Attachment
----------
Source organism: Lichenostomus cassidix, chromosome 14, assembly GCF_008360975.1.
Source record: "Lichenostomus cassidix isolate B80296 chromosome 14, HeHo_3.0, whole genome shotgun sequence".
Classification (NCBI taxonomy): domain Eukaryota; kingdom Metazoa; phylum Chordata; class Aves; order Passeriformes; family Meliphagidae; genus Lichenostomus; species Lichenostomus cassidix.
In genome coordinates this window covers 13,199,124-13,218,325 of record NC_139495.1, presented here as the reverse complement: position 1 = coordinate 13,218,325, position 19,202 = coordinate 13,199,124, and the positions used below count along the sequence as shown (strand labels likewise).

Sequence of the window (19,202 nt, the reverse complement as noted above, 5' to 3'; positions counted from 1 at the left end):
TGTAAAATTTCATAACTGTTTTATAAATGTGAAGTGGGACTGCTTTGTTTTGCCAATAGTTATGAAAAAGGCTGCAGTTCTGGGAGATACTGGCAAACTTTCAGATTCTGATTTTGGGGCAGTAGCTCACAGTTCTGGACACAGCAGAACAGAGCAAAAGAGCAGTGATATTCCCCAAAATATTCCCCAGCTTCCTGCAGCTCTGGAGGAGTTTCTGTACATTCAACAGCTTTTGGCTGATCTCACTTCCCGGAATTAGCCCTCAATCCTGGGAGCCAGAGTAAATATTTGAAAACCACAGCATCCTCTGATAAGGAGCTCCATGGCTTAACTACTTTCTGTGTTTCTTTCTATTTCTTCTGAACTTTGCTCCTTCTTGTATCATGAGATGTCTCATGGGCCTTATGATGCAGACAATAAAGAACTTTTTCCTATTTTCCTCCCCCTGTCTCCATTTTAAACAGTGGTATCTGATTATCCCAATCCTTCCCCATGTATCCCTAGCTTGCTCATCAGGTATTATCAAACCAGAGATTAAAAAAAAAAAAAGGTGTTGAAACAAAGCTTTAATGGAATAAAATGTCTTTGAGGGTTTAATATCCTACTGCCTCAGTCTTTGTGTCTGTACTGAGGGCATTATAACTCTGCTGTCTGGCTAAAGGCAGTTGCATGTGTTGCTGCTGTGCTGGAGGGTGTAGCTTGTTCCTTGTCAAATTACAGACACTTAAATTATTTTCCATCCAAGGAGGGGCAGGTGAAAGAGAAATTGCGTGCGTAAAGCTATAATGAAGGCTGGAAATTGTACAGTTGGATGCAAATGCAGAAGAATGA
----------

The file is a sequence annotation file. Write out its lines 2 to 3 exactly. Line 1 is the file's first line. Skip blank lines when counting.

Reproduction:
Source record: "Lichenostomus cassidix isolate B80296 chromosome 14, HeHo_3.0, whole genome shotgun sequence".
Classification (NCBI taxonomy): domain Eukaryota; kingdom Metazoa; phylum Chordata; class Aves; order Passeriformes; family Meliphagidae; genus Lichenostomus; species Lichenostomus cassidix.